Such explanations are often met by a sneering, “noble savages” riposte from uninformed cynics. But whatever else giving away your food might be, it’s a sacrifice to the community’s well-being above the personal. Davi has his own quite different explanation: the animals, it turns out, recognize a “hunter who generously gives away all the prey he arrows, they fall in love with him.” Yanomami boys are taught that they will never become good hunters unless they are generous.
It turns out that this is the most fundamental of all Yanomami codes and extends beyond life. Davi explains, “Since we are mortal, we think it is ugly to cling too firmly to the objects we happen to possess. We do not want to die greedily clutching them in our hands.”
The third book in The Falling Sky comprises essays on Indian life and on our own. It includes a chapter on “war,” which is important in the row over one man’s characterization of the Yanomami as “fierce people”: Anthropologist Napoleon Chagnon built a career on his accounts of Yanomami raiding. Although he has been refuted by practically every other scholar to work with the tribe, Chagnon has become a cornerstone for damaging claims about tribal peoples. His allegations are repeated by writers like Steven Pinker to resurrect the archaic – and unscientific – view of brutal savages, waiting to be tamed by the colonial enterprise. Chagnon wrongly alleges that 45 percent of Yanomami men are killers and that chronic warfare reigns. He further claims that women are the cause of all this brutal savagery.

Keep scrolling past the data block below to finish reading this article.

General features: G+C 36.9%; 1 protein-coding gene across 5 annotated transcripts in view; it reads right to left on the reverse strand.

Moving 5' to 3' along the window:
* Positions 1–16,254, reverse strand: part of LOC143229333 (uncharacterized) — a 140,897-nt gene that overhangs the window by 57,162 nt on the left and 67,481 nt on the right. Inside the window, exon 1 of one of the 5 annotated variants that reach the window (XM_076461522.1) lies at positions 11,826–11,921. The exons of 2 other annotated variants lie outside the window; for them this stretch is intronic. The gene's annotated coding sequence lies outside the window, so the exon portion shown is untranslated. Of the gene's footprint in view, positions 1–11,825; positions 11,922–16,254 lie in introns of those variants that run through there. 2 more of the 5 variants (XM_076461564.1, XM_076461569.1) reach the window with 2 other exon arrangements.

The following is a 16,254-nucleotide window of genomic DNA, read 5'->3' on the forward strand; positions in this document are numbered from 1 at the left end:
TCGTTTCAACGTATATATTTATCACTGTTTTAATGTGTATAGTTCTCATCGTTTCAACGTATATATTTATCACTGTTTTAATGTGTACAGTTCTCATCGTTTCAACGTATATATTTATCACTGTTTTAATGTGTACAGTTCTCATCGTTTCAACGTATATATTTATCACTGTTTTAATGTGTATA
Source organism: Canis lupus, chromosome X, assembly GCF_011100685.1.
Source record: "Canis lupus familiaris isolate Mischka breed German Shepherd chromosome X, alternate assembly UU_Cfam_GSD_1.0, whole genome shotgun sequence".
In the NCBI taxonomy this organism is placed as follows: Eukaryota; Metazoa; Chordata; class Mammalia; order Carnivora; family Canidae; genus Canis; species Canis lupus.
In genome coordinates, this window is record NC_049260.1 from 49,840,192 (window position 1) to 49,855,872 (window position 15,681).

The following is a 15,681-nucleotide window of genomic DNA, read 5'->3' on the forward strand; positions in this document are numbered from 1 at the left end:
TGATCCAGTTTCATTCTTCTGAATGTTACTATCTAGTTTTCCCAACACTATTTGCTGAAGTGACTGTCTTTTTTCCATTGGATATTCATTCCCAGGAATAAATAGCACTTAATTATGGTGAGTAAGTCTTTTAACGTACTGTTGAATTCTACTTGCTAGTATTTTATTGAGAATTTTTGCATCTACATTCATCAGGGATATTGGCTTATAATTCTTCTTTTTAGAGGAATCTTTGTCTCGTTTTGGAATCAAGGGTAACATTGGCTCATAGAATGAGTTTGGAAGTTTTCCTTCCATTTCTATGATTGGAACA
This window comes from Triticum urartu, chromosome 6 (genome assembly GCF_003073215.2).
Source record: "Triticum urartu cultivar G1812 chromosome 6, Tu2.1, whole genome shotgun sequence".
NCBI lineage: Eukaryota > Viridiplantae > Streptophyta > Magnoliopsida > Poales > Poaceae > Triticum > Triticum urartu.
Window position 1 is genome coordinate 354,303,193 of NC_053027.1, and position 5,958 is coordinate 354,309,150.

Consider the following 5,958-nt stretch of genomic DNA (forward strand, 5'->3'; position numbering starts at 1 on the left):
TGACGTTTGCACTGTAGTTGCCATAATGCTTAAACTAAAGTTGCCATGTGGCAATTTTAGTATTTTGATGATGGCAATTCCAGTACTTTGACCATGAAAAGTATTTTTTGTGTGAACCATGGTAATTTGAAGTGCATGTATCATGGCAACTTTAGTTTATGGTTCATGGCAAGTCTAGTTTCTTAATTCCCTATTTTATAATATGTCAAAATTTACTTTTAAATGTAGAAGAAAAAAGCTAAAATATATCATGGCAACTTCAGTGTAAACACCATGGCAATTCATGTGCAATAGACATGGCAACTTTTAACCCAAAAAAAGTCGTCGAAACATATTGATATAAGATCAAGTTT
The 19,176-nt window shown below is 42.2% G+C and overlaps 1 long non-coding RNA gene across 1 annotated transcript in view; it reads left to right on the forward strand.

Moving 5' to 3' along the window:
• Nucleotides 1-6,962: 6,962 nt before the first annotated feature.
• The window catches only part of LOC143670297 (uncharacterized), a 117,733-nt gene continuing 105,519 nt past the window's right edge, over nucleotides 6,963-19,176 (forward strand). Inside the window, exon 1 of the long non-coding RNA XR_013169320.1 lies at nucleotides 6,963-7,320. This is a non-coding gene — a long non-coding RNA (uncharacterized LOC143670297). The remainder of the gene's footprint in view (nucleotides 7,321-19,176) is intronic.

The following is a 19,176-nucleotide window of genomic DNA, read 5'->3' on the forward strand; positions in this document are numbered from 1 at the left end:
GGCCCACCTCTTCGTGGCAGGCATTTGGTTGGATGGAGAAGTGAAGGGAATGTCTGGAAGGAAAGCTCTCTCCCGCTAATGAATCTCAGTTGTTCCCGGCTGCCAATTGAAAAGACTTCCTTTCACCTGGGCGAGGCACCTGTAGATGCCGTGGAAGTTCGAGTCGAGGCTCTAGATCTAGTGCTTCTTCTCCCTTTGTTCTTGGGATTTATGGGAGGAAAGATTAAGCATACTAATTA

Davi doesn’t deny that Yanomami fight. They hold duels with clubs, which can be vicious, but are not intended to be lethal. They also occasionally raid houses to arrow “one or two reputed warriors.” This is done out of revenge for a previous killing, whether “real” (in our terms) or brought about through sorcery.
Davi relates, “White people’s elders drew what they call their laws . . . but to them they are only lies! They only pay attention to the words of merchandise!”